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The creditors of a company in financial distress are often faced with various options. A debtor company can either be liquidated, placed in business rescue or enter into a compromise with its creditors without first being placed in liquidation.
Although an offer of compromise, at first glance, may seem very attractive to creditors, there may be many pitfalls of which creditors must be aware.

Both liquidations, and the subsequent winding up of the affairs of a debtor company by its liquidator, and business rescue proceedings are stringently regulated by legislation and liquidators and business rescue practitioners are subject to oversight by the Master of the High Court (Master) and the Companies and Intellectual Property Commission (CIPC) respectively. The same cannot be said in the case of a company proposing to enter into a compromise with its creditors.

Section 155 of the Companies Act, No 71 of 2008 (Act) sets out the procedure to be followed and requirements to be met for a compromise to be proposed to creditors of a debtor company. The majority of the provisions of s155 relate to formal and procedural requirements, and once the requisite majority vote has been obtained at a meeting convened for this purpose, there is little left for a disgruntled creditor to do. The only option available to such creditor is to oppose the sanctioning of the scheme of compromise by the court , which is required to make it final and binding on all the creditors of the company. To be successful with such opposition, a creditor must show that it would be just and equitable for the court to reject the scheme - not an easy burden to meet. Having already compromised its claim where the majority of the debtor company’s creditors voted in favour of the compromise, is a minority creditor to then still approach a court, incur legal costs, to try and make out a case that the compromise is not just and equitable with a substantial evidential burden in proving this?

Should creditors be presented with a compromise by a debtor company, it may at first sight seem like a “quick-fix” and easy way to acquire immediate financial relief for a portion of its debt, however, there are a few factors weighing against voting in favour of a compromise. In a compromise, creditors will indirectly be held liable for the costs to pay the receiver, appointed to administer all the claims of the creditors of the debtor company and the compromise process, despite such receiver not being subject to the same legislative regulation or oversight required from the Master and CIPC.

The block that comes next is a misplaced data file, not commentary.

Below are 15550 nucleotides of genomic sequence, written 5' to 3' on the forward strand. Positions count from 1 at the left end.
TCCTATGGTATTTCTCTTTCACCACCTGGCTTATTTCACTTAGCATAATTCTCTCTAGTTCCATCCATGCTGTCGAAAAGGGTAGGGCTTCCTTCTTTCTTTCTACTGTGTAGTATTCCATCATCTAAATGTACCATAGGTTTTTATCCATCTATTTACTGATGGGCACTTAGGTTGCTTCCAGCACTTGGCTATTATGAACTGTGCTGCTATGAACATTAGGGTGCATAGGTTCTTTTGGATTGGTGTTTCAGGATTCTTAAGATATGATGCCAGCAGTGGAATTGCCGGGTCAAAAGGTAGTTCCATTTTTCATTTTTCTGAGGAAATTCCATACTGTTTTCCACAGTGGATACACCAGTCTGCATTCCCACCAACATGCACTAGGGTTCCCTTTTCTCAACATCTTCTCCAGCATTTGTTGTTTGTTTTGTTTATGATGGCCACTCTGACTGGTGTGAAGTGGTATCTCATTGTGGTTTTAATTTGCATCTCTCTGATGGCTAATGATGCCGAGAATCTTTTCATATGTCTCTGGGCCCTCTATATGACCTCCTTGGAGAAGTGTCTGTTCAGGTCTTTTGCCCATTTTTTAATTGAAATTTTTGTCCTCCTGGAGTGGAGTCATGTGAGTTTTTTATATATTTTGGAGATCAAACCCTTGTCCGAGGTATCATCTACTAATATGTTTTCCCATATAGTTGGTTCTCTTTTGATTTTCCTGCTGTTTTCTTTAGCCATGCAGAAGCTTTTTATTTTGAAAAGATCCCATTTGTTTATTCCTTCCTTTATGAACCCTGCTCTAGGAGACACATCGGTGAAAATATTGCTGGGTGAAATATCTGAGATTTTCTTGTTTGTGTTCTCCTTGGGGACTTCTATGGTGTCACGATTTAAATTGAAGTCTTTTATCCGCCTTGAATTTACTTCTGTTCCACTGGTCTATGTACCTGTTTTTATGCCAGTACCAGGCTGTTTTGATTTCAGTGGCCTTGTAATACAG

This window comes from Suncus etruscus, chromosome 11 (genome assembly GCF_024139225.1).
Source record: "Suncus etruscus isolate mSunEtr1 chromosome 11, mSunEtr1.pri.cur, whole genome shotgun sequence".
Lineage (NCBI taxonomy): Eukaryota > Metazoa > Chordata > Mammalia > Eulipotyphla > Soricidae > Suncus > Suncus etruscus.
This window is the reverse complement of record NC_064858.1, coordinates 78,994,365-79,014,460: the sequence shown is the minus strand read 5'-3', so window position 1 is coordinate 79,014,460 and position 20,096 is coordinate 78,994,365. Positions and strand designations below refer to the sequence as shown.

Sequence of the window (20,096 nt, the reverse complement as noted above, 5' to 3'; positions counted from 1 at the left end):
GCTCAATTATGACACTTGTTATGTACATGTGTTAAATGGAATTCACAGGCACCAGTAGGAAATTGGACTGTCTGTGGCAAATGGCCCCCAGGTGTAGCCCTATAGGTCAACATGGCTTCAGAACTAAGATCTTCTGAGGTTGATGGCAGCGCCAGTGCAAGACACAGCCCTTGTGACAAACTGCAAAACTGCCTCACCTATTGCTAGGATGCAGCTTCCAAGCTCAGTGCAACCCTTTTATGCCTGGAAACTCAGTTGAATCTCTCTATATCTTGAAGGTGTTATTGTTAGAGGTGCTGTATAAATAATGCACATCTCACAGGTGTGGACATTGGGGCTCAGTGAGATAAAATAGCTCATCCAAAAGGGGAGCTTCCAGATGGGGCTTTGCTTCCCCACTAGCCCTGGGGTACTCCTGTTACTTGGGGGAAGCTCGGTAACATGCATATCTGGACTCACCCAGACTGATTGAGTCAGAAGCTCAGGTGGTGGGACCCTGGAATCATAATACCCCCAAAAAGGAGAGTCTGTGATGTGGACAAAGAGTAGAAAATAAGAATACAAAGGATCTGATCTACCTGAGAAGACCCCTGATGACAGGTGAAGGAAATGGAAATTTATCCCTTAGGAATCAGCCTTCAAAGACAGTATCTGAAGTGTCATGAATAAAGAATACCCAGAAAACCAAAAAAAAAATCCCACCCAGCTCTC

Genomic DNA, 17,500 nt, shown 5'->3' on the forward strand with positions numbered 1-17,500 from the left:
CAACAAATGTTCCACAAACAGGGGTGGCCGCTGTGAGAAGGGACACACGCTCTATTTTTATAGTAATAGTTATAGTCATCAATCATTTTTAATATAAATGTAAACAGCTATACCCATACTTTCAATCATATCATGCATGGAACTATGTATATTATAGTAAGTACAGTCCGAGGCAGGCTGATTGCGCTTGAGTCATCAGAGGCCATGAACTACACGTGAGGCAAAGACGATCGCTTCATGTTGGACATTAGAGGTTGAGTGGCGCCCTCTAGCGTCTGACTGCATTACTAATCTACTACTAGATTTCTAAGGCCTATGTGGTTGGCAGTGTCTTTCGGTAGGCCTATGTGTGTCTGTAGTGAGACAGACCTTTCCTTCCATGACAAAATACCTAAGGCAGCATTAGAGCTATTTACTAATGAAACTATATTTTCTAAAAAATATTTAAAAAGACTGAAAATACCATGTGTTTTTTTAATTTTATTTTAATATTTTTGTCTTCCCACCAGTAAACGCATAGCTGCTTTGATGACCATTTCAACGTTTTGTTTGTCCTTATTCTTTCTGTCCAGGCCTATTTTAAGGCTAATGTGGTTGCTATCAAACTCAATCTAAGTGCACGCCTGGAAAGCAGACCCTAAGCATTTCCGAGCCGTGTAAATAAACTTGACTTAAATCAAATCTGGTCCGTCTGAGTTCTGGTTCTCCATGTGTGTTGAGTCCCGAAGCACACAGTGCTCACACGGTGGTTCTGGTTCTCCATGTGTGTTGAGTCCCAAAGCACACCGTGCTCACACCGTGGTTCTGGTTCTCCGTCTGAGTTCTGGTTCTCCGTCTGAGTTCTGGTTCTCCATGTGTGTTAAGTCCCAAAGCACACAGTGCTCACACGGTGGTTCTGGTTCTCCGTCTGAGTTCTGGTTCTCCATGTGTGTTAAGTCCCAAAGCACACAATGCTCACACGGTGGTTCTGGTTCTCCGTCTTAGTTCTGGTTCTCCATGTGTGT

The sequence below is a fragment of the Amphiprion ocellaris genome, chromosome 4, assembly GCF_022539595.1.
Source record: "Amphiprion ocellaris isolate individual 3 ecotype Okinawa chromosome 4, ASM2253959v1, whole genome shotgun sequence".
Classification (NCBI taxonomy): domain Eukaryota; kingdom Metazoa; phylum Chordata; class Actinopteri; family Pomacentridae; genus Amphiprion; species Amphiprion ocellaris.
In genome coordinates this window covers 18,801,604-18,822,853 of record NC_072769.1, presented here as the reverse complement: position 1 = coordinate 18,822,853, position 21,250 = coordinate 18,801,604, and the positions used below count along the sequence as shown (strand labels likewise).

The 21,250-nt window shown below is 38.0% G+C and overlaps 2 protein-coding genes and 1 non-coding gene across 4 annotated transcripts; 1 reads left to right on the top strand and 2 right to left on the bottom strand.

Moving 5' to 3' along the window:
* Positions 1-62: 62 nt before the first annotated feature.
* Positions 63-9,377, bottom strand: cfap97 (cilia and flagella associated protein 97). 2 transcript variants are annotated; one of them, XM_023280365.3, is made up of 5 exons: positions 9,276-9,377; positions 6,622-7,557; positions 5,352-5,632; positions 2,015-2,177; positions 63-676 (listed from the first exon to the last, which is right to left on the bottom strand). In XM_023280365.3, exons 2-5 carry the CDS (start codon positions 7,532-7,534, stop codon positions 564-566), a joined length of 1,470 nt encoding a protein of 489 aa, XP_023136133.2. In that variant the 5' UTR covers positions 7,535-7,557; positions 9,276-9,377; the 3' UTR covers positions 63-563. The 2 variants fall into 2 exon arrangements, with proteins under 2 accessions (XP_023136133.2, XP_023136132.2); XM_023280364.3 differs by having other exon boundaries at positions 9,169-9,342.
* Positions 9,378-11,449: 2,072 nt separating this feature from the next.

The consequences of a compromise are not too different from that of the adoption of a business rescue plan, being that creditors in both instances, if they vote in favour of the compromise or business rescue plan, will compromise their claims against the debtor company and will have no further claims against the debtor company in terms of that specific debt. One major disadvantage of a compromise is the loss of a creditor’s right to hold officers and directors liable for any contravention of the Act. A compromise is, however, in one instance more beneficial than business rescue: the Act makes provision for a creditor to retain its right to go against the surety of the debtor company.

Creditors can conceivably waive their rights in terms of the proposed compromise, to proceed against the directors in terms of s424 of the old Companies Act, No 61 of 1973 (Old Act) in regard to reckless trading by the director pre compromise. Creditors will have no investigative power, through the receiver of the debtor company, to investigate reckless or negligent conduct of officers and directors of the debtor company. A compromise can therefore be a safeguard for reckless officers and directors to avoid any liability. There will also not be any opportunity for creditors to have a transaction, liable to be set aside in terms of insolvency legislation, investigated and set aside. Therefore, if there are facts to substantiate a possible successful enquiry in terms of s424 of the Old Act, then creditors are advised to vote against the compromise and rather institute an application for the winding up of the company. A liquidator, unlike a business rescue practitioner, has the necessary powers to investigate the dealings of the company prior to liquidation and where necessary, to set aside any transactions which may be voidable or seek to hold the directors of the company liable in the event of fraud, reckless trading or other contravention of the law.

Creditors, who receive an offer of compromise, must seek legal advice on the terms of the compromise before deciding whether to vote in favour of such compromise, or rather apply to court to commence business rescue proceedings or if the facts are evident that the company is unable to pay its debts, apply to court to wind-up the debtor company.

Written by Mari Bester, overseen by Lucinde Rhoodie, Dispute Resolution practice and services, Cliffe Dekker Hofmeyr.

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